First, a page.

Yesterday I read an article on Huff Post Parents about a program in Colorado that deals with young men who have a "failure to launch" problem. These men have no apparent motivation to do anything other than play video games or work a few hours at a coffee shop and worst of all (gulp), they have no desire move out of their parents' house. Many of the men quoted in the article cited depression and anxiety about heading out into the "real world" as factors in why they were having trouble taking that next step on their own. The article states that young men are twice as likely as young women their age to live at home with parents, drop out of college and be unemployed. That stat surprised me. Like, a lot. Martha Irvine, the article's author, sums up the problem of these frightened young men by saying "In essence, they say, adulthood just doesn't look that appealing."
So my reaction to this story is mixed, especially being a parent with three young ones at home and another on the way. I think that it's easy to conclude that the young men of that article and who have this issue across the country are simply spoiled by how easy their lives were in childhood and adolescence. Who wants to leave a five-bedroom home with a washer and dryer (and mom to clean up) for a studio apartment with smelly carpet and coin-operated laundry three floors up? Why pay rent or have to go to the grocery store? It's all really a no-brainer if you compare the living situations of parents who have had two decades (at least) to make their way in the world as adults to 18-year-olds with zero life experience outside the home. However, it can't really be that simple, can it? (the article does go in depth about other contributing issues like depression, the prevalence of marijuana use, etc.)
I think about my own ambitions when I was an 18-year-old. Mind you, I was (am) a girl so I suppose this won't be a fair assessment. I'd like to think that some of the spirit of youth transcends gender though and that the desire to set out and make a life for yourself is innate in all young people. I couldn't wait to go to college. After my freshman year, I couldn't wait to live off campus in my own place with two girlfriends. We signed that lease with no parental input and it was actually a really bad choice of house. It was OUR choice though and we learned from it. When I graduated from college with no job in my field, I took a restaurant manager spot in a very small Indiana town where I knew absolutely no one and signed a lease for a two-bedroom apartment. After a few years, I moved to Orlando with a boyfriend. We broke up (almost immediately) and I took over our lease on my own (soon discovering I was pregnant). When I was pregnant with my daughter, living alone and working two jobs, my family suggested that I move back to Indiana where there was plenty of space and were lots hands to help me parent. I was able to arrange a reasonable schedule with my job in Orlando though, and turned down the generous offer.
The list sort of goes on from there, with a few temporary free rides along the way from friends and family when I desperately needed the help. Right now our family of five (going on six) actually lives in a home owned by my father-in-law (not his primary residence) where we pay "rent" but not nearly the market value. We have plans to move into our own place, though, and are thankful for the opportunity to get our ducks in a row before diving in over our heads with four little mouths to feed. I'm thankful, yes, but every ounce of my being hates living in someone else's space. I feel bad. I feel like I'm in the way. I feel ashamed that despite having a full schedule with the kids, let alone any work commitments, I do not bring in more money. I have a holiday job at Pier 1 and seeing all the shoppers buy decorations for their homes depresses me. I have the opposite of "failure to launch." I believe I suffer from "aversion to dependence."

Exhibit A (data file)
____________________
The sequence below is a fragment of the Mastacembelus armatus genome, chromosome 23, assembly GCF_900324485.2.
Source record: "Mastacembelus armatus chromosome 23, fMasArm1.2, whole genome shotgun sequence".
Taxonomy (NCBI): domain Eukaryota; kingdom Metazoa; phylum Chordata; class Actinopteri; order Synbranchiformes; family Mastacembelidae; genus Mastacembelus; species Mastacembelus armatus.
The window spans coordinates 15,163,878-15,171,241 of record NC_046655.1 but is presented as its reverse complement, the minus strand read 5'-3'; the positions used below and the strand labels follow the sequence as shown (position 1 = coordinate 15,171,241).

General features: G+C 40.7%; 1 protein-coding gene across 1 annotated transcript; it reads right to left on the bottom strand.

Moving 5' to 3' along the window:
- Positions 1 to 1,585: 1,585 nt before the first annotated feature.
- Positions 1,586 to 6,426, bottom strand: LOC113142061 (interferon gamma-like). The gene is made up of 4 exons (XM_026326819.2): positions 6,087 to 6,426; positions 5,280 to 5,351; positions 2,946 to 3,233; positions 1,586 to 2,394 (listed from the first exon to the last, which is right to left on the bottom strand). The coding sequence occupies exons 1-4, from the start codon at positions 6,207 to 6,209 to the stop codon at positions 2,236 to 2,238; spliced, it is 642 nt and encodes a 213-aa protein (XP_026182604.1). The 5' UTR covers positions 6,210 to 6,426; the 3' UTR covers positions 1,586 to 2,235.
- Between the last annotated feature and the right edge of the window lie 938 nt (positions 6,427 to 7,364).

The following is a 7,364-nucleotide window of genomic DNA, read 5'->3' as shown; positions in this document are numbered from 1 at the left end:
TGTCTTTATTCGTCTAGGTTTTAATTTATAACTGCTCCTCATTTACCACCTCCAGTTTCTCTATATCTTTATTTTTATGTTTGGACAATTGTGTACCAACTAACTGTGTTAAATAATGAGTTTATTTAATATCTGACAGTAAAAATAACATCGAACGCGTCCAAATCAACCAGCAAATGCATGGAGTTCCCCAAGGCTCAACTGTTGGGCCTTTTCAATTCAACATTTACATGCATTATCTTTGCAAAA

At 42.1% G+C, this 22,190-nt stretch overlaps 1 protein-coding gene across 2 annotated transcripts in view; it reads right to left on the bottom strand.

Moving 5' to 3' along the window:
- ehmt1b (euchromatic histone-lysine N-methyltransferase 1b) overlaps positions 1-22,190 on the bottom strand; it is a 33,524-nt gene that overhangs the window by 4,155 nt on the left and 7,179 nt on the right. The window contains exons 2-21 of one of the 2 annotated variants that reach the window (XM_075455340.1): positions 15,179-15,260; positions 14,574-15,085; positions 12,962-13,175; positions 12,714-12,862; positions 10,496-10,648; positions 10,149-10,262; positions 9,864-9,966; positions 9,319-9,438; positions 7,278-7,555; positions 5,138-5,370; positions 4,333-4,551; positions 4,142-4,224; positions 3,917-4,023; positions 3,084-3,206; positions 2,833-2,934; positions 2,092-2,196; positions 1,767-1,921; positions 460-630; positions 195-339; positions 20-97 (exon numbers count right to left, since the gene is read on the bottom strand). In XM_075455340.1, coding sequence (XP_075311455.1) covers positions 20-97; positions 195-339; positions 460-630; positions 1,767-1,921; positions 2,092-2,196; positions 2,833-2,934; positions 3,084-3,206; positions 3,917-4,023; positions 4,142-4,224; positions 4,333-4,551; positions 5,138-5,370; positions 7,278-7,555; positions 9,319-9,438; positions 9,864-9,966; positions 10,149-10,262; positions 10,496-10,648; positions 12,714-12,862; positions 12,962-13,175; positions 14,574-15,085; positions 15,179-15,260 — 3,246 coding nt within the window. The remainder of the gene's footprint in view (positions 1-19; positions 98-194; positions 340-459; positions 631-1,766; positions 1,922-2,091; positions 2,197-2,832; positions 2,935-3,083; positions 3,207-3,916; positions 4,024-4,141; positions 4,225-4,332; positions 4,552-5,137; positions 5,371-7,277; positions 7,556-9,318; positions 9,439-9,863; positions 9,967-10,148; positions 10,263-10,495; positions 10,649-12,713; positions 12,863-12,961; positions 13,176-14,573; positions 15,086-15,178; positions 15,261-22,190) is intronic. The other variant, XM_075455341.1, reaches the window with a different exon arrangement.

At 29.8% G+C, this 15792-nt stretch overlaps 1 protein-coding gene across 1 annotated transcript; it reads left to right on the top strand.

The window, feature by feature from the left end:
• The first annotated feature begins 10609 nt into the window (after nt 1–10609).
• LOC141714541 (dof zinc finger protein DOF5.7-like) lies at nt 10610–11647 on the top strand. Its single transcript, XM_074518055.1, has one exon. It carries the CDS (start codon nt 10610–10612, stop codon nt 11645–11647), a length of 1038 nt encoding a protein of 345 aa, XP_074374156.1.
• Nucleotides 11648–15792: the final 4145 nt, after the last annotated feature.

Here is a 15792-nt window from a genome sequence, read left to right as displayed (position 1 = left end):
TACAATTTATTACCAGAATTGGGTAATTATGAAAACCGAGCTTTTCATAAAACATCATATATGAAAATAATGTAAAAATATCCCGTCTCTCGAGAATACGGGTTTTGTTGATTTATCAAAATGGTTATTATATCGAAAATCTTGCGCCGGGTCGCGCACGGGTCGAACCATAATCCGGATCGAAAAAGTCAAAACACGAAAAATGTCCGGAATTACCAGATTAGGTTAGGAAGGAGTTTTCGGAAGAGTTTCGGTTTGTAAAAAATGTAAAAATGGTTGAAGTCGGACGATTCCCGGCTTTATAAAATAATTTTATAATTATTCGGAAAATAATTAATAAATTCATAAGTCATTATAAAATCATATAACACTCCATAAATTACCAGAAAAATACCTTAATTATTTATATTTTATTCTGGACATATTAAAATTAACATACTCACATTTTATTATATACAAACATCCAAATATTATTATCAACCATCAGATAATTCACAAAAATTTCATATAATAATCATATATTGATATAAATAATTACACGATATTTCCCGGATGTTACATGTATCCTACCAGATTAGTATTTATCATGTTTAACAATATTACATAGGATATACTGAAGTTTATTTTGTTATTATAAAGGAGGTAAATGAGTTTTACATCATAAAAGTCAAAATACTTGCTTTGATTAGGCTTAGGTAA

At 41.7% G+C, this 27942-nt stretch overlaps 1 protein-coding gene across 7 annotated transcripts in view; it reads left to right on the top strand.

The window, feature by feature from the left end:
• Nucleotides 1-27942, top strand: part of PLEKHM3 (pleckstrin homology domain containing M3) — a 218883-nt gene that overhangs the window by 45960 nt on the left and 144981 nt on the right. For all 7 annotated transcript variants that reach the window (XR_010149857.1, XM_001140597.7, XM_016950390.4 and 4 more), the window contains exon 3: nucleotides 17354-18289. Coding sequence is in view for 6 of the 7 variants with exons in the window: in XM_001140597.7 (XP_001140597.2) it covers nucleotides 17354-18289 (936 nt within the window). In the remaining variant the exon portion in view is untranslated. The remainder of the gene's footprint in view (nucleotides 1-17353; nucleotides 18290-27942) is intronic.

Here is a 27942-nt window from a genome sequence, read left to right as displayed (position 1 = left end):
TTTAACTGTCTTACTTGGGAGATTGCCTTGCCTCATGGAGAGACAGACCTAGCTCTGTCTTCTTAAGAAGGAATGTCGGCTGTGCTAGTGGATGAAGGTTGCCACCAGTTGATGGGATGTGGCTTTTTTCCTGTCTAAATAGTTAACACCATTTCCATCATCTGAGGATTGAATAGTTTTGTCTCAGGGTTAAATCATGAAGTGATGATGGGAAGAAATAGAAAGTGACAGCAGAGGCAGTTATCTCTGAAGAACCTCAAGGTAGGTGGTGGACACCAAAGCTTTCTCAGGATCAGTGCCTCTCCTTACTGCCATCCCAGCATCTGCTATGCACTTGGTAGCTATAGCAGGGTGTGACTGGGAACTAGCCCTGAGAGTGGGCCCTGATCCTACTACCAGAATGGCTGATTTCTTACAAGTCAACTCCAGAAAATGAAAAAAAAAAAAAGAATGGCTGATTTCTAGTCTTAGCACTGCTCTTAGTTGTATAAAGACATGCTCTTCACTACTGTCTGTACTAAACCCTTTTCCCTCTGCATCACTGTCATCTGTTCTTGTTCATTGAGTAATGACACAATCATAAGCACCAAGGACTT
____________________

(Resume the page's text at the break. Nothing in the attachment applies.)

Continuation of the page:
My husband, on the other hand, is not troubled. I'm sure that he would prefer we have our own place too. But he is just too practical to be concerned. When I say that we would save money on gas by moving closer to where he works, he (literally) does the math and shows me that it wouldn't save enough. Not by a long shot. He knows I won't be bringing in any money at all for a few months after the baby comes, so it makes sense to him that we make the determination to move after baby is here and we have made it through the beginning months. He's a realist, in this regard, and I'm a dreamer.
But we both set out as young adults to blaze our own trail. We aren't "living in our parents' house" because we have no desire to achieve anything more. We have been in the real world, know what things cost, know what is happening to jobs in our industry, and at this point, we are being smart. I wonder though how we will explain this portion of our life to our children? My four-year-old stepson will likely remember some of the time spent living in grandpa's house. How do we explain in fifteen years that he needs to leave and go live in a studio apartment with smelly carpet, even though we accepted the generosity of our parents when we were much older? This troubles me a bit, though I realize that the situations are totally different and that my stepson will see the difference as a young adult.
With the economy the way it is, a lot of parents in my generation are living in three-generation households, at least temporarily, as a means of survival. I wonder how this dynamic will affect the way these children view blazing their own trail in the coming decades. Will "failure to launch" simply become a normal phenomenon that no one writes articles about because it is so widely accepted? Or will our kids desire their independence even more as a result?